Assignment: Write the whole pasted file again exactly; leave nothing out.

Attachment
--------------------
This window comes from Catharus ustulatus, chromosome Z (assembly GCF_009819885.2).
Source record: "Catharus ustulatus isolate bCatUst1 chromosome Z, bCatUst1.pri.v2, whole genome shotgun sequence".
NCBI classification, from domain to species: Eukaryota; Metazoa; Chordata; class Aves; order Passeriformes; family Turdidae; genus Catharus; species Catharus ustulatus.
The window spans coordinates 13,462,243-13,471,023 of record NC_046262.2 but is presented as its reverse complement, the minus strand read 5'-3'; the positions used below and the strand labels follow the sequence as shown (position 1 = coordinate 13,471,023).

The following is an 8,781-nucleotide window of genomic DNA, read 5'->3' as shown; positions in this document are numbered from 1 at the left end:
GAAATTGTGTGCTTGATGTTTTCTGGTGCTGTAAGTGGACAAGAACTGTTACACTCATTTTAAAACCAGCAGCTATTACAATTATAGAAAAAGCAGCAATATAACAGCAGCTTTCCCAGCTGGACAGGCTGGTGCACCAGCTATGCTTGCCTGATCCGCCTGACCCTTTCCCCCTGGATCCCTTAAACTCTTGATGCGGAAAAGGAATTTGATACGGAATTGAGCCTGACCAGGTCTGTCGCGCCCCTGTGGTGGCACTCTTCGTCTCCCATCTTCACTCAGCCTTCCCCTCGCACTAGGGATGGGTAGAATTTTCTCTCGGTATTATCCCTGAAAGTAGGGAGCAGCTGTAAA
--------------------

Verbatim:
This window comes from Catharus ustulatus, chromosome Z (assembly GCF_009819885.2).
Source record: "Catharus ustulatus isolate bCatUst1 chromosome Z, bCatUst1.pri.v2, whole genome shotgun sequence".
NCBI classification, from domain to species: Eukaryota; Metazoa; Chordata; class Aves; order Passeriformes; family Turdidae; genus Catharus; species Catharus ustulatus.
The window spans coordinates 13,462,243-13,471,023 of record NC_046262.2 but is presented as its reverse complement, the minus strand read 5'-3'; the positions used below and the strand labels follow the sequence as shown (position 1 = coordinate 13,471,023).

The following is an 8,781-nucleotide window of genomic DNA, read 5'->3' as shown; positions in this document are numbered from 1 at the left end:
GAAATTGTGTGCTTGATGTTTTCTGGTGCTGTAAGTGGACAAGAACTGTTACACTCATTTTAAAACCAGCAGCTATTACAATTATAGAAAAAGCAGCAATATAACAGCAGCTTTCCCAGCTGGACAGGCTGGTGCACCAGCTATGCTTGCCTGATCCGCCTGACCCTTTCCCCCTGGATCCCTTAAACTCTTGATGCGGAAAAGGAATTTGATACGGAATTGAGCCTGACCAGGTCTGTCGCGCCCCTGTGGTGGCACTCTTCGTCTCCCATCTTCACTCAGCCTTCCCCTCGCACTAGGGATGGGTAGAATTTTCTCTCGGTATTATCCCTGAAAGTAGGGAGCAGCTGTAAA